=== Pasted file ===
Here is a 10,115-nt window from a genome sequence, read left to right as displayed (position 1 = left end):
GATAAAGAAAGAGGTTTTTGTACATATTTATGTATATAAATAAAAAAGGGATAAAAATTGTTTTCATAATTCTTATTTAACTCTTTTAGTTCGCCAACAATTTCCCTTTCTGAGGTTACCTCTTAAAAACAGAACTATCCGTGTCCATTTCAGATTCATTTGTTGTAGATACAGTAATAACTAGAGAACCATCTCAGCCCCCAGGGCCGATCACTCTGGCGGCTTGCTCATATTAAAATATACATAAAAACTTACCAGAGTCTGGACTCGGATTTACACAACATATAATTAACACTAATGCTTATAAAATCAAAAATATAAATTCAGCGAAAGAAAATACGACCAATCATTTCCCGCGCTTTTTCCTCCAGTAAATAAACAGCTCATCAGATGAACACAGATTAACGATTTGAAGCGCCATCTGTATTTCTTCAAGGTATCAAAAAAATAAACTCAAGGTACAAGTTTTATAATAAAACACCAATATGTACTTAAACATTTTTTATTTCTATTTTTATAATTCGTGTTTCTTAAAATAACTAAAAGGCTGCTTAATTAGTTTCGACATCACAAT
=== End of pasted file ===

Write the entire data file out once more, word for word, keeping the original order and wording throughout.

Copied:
Here is a 10,115-nt window from a genome sequence, read left to right as displayed (position 1 = left end):
GATAAAGAAAGAGGTTTTTGTACATATTTATGTATATAAATAAAAAAGGGATAAAAATTGTTTTCATAATTCTTATTTAACTCTTTTAGTTCGCCAACAATTTCCCTTTCTGAGGTTACCTCTTAAAAACAGAACTATCCGTGTCCATTTCAGATTCATTTGTTGTAGATACAGTAATAACTAGAGAACCATCTCAGCCCCCAGGGCCGATCACTCTGGCGGCTTGCTCATATTAAAATATACATAAAAACTTACCAGAGTCTGGACTCGGATTTACACAACATATAATTAACACTAATGCTTATAAAATCAAAAATATAAATTCAGCGAAAGAAAATACGACCAATCATTTCCCGCGCTTTTTCCTCCAGTAAATAAACAGCTCATCAGATGAACACAGATTAACGATTTGAAGCGCCATCTGTATTTCTTCAAGGTATCAAAAAAATAAACTCAAGGTACAAGTTTTATAATAAAACACCAATATGTACTTAAACATTTTTTATTTCTATTTTTATAATTCGTGTTTCTTAAAATAACTAAAAGGCTGCTTAATTAGTTTCGACATCACAAT